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As part of Tanghalang Batingaw’s 39th Anniversary, the resident theater group of Lyceum of the Philippines University (LPU) Manila presented a fantasy play inspired by the hits of The Eraserheads, aptly titled “Paraluman”. Running on August 8 and 10 (with a re-staging on August 13) at the Jose P Laurel Hall of Freedom, the play uses the songs of the iconic band to support the drama and bring the characters to life.
From the start, it already gives a similar feel to THE LION KING, except the story involves relationships of animals of different species. So, to avoid confusion, assume that all the anthropomorphic creatures belong to one race as ANIMALS. The play also reminds me of the fight between good and evil in the Chronicles of Narnia.
The selling point for this play is that it is inspired by the E-heads’ songs, even getting a nod from the twitter fan page @Eheads_Fans. I wouldn’t go so far as categorizing this as a Musical per se, as there are long periods that do not have any singing at all, but there are a number of songs from the famous group that were included in part to add a special Eheads flavor to the story.
Ang Huling El Bimbo, from where the titular character comes, was used to recall good times between her and her hero. The story even includes (albeit in a separate scene) a short bit seemingly inspired by the music video for the song, where Paraluman drearily whispers “…Ang Huling El Bimbo”. Of course, made me recall the end of the video, where she freakily emerges from a pile of leaves.
Another song, which reflects the main themes of struggle and oppression, is the Sticker Happy track, Para sa Masa. As the play showcases the clash between the forces of an oppressive antagonistic wolf named Marakus (who shares certain similarities with Scar from The Lion King), and the lowly subjects of the Animal Kingdom, the song is a fitting reminder that gives meaning to all the sacrifices the animals make in the name of Freedom.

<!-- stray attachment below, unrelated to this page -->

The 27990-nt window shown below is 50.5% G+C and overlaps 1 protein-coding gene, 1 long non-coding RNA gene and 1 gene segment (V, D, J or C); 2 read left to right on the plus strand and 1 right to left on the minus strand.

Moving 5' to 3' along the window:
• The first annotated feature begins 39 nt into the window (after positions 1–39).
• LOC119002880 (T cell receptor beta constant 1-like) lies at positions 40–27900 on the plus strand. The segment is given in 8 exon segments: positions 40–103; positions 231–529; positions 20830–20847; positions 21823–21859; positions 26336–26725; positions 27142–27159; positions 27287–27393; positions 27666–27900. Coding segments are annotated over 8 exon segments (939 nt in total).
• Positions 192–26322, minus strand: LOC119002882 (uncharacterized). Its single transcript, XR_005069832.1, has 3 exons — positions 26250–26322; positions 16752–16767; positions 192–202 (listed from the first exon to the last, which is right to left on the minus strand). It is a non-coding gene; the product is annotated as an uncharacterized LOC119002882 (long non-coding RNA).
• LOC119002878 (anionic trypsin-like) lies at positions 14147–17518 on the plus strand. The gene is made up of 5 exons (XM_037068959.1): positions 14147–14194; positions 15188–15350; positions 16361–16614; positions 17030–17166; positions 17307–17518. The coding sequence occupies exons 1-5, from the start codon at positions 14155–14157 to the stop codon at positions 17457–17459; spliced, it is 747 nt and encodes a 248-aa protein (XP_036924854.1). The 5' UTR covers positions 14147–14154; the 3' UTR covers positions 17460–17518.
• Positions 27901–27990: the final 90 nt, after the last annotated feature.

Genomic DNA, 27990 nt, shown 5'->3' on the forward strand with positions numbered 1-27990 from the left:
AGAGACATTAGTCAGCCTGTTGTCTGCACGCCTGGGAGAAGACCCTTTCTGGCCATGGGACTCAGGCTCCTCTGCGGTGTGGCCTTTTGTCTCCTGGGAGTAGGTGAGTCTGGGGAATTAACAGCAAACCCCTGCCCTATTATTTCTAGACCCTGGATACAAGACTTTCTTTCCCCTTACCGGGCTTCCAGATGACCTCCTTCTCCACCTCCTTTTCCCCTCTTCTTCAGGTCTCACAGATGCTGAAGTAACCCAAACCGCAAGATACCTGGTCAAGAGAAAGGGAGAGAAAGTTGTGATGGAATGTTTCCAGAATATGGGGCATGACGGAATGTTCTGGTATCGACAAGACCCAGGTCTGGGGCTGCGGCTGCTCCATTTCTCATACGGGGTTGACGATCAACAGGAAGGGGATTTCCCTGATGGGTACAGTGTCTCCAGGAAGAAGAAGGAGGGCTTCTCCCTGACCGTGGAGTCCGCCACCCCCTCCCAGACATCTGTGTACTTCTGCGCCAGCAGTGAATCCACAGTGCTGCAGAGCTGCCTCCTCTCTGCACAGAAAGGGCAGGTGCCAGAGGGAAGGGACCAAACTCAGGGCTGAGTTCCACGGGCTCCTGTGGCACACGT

Aside from the songs, the writer also incorporated the names of the members of the ‘Heads themselves among the featured characters. Other than Marakus (obviously taken from lead guitarist Marcus Adoro), the play also features protagonistic stag Eliano (inspired by frontman Ely Buendia). My intuition leads me to assume (since two Marcus and Ely are already on the list) that the unseen King Ramadon is named after drummer Raimund Marasigan. Thus, I am also assuming that the Zazu-esque parrot Booby is a play on the name of bassist Buddy Zabala. The wily snake Dancel also sounds inspired by Kris Gorra-Dancel of Fatal Posporos/Duster, who took over vocal duties after Ely left the band at the turn of the Millennium.
Credit goes to writer and director Marlon Igmasin for conceptualizing an original story, despite using parts of the songs of arguably the country’s most famous band of the 90’s. From here, maybe the next step would be to develop it into something closer to an actual musical, with full-length songs spread throughout the production, similar to the Beatles’ tribute Across the Universe directed by Julie Taymor , or The Dawn-inspired EJ: Ang Pinagdaanang Buhay nina Evelio Javier at Edgar Jopson directed by Chris Millado.
Photo Credits: https://pbs.twimg.com/media/CLFyqTaUAAEfYyX.jpg
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